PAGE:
9. Cipher Suite Authorship Considerations

Cipher suite developers or implementers should consider the diverse performance and conditions of networks on which the Bundle Protocol (and therefore BPSec) will operate. Specifically, the delay and capacity of delay-tolerant networks can vary substantially. Cipher suite developers should consider these conditions to better describe the conditions when those suites will operate or exhibit vulnerability, and selection of these suites for implementation should be made with consideration to the reality. There are key differences that may limit the opportunity to leverage existing cipher suites and technologies that have been developed for use in traditional, more reliable networks:

When developing new cipher suites for use with BPSec, the following information SHOULD be considered for inclusion in these specifications.

10. Defining Other Security Blocks

Other security blocks (OSBs) may be defined and used in addition to the security blocks identified in this specification. Both the usage of BIB, BCB, and any future OSBs MAY co-exist within a bundle and MAY be considered in conformance with BPSec if each of the following requirements are met by any future identified security blocks.

Additionally, policy considerations for the management, monitoring, and configuration associated with blocks SHOULD be included in any OSB definition.

NOTE: The burden of showing compliance with processing rules is placed upon the standards defining new security blocks and the identification of such blocks shall not, alone, require maintenance of this specification.

11. IANA Considerations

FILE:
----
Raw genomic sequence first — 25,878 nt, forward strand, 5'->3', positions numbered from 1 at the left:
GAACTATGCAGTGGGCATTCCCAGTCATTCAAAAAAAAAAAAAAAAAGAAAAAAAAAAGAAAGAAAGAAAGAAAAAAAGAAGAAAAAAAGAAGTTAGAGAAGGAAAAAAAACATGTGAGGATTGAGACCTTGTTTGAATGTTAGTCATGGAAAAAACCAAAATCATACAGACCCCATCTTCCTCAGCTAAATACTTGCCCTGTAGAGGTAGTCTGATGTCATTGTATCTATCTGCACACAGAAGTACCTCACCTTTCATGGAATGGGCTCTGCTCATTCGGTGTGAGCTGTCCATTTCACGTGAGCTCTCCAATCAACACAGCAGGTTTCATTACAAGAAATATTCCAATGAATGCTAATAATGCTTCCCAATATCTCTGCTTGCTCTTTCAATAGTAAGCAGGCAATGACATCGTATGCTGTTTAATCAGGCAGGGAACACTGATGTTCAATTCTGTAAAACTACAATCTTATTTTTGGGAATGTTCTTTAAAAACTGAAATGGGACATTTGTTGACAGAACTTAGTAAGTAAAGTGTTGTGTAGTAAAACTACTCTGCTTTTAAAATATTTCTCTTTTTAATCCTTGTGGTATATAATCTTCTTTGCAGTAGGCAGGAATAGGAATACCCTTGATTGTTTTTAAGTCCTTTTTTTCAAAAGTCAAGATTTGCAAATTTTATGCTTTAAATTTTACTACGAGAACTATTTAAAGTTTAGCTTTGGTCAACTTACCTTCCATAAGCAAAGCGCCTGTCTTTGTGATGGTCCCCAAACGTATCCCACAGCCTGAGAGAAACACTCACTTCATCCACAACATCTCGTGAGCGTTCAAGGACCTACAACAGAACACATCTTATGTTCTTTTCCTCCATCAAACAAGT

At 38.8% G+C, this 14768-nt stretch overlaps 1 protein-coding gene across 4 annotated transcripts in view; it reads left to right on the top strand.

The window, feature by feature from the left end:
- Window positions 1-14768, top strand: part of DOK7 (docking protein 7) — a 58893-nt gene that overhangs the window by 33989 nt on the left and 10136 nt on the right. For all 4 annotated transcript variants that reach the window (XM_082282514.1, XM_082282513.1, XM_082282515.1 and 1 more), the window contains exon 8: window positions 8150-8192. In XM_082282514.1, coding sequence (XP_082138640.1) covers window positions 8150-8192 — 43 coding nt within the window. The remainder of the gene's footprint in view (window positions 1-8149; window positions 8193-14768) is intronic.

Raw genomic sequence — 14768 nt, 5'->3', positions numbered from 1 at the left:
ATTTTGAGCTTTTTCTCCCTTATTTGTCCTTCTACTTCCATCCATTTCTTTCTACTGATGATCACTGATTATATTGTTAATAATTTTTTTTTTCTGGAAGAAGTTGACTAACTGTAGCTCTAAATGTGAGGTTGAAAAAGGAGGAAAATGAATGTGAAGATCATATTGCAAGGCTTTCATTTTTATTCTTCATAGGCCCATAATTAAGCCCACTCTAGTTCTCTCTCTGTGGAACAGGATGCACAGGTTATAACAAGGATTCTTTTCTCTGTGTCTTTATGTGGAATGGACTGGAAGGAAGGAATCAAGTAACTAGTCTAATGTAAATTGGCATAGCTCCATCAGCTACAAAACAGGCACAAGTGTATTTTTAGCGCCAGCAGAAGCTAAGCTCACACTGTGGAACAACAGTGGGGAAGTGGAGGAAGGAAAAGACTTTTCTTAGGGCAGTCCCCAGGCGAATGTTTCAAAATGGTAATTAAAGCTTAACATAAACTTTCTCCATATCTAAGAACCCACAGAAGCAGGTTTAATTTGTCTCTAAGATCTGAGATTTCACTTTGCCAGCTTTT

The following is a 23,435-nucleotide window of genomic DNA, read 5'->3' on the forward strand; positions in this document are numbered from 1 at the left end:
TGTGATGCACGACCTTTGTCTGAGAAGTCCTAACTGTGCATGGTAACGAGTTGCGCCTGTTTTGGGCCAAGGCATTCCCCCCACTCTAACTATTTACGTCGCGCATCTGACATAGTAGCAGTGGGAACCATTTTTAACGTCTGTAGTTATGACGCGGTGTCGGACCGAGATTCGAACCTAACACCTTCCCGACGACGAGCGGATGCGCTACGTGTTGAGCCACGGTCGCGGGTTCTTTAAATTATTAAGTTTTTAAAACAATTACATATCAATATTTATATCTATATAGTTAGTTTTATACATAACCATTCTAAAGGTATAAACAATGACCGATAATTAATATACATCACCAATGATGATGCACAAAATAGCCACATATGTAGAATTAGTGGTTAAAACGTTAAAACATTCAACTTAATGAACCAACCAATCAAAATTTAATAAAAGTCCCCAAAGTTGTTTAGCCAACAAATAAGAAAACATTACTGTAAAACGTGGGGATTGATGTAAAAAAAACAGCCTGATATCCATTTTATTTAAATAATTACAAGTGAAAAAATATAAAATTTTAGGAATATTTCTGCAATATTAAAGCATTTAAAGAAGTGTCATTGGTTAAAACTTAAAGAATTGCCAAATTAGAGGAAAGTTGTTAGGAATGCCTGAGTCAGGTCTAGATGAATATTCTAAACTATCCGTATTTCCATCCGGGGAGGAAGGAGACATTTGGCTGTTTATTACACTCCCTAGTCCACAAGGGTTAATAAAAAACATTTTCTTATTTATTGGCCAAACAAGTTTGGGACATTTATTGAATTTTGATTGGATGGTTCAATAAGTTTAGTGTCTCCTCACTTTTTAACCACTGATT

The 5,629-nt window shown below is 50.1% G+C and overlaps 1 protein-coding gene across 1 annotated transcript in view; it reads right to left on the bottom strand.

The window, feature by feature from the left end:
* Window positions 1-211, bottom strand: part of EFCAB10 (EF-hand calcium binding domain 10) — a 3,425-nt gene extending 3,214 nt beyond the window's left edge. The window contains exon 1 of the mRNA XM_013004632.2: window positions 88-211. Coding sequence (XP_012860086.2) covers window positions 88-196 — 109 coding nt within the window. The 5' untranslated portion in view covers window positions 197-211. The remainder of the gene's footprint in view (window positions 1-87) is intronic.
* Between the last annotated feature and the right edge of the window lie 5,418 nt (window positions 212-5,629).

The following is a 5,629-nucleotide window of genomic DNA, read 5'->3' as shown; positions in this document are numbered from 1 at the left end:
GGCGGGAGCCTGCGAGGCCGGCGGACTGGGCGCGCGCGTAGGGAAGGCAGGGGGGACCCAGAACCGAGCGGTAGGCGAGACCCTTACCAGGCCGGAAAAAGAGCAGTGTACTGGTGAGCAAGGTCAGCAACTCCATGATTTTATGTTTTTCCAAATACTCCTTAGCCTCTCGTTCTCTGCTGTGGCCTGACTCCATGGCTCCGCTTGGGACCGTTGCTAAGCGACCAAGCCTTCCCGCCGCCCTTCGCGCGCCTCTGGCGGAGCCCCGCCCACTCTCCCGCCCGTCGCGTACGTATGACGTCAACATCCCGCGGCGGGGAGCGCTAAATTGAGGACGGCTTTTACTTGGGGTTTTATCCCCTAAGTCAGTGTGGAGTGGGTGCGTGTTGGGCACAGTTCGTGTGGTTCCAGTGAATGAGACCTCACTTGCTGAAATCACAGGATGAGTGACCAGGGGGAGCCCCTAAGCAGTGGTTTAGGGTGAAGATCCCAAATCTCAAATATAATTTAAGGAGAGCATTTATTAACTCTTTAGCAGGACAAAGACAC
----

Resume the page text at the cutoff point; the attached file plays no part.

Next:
A registry of cipher suite identifiers will be required.

11.1. Bundle Block Types

This specification allocates two block types from the existing "Bundle Block Types" registry defined in [RFC6255] .

Additional Entries for the Bundle Block-Type Codes Registry:

Value Description Reference
TBD Block Integrity Block This document
TBD Block Confidentiality Block This document

12. References

12.1. Normative References

[BPBIS] Burleigh, S., Fall, K. and E. Birrane, "Bundle Protocol", Internet-Draft draft-ietf-dtn-bpbis-06, July 2016.
[RFC2119] Bradner, S., "Key words for use in RFCs to Indicate Requirement Levels", BCP 14, RFC 2119, March 1997.
[RFC3552] Rescorla, E. and B. Korver, "Guidelines for Writing RFC Text on Security Considerations", BCP 72, RFC 3552, DOI 10.17487/RFC3552, July 2003.
[RFC6255] Blanchet, M., "Delay-Tolerant Networking Bundle Protocol IANA Registries", RFC 6255, May 2011.

12.2. Informative References

[COSE] Schaad, J., "CBOR Object Signing and Encryption (COSE)", Internet-Draft draft-ietf-cose-msg-24, November 2016.
[RFC4838] Cerf, V., Burleigh, S., Hooke, A., Torgerson, L., Durst, R., Scott, K., Fall, K. and H. Weiss, "Delay-Tolerant Networking Architecture", RFC 4838, April 2007.
[RFC6257] Symington, S., Farrell, S., Weiss, H. and P. Lovell, "Bundle Security Protocol Specification", RFC 6257, May 2011.
[SBSP] Birrane, E., "Streamlined Bundle Security Protocol", Internet-Draft draft-birrane-dtn-sbsp-01, October 2015.

Appendix A. Acknowledgements

The following participants contributed technical material, use cases, and useful thoughts on the overall approach to this security specification: Scott Burleigh of the Jet Propulsion Laboratory, Amy Alford and Angela Hennessy of the Laboratory for Telecommunications Sciences, and Angela Dalton and Cherita Corbett of the Johns Hopkins University Applied Physics Laboratory.

Authors' Addresses

Edward J. Birrane, III The Johns Hopkins University Applied Physics Laboratory 11100 Johns Hopkins Rd. Laurel, MD 20723 US Phone: +1 443 778 7423 EMail:
Kenneth McKeever The Johns Hopkins University Applied Physics Laboratory 11100 Johns Hopkins Rd. Laurel, MD 20723 US Phone: +1 443 778 2237 EMail: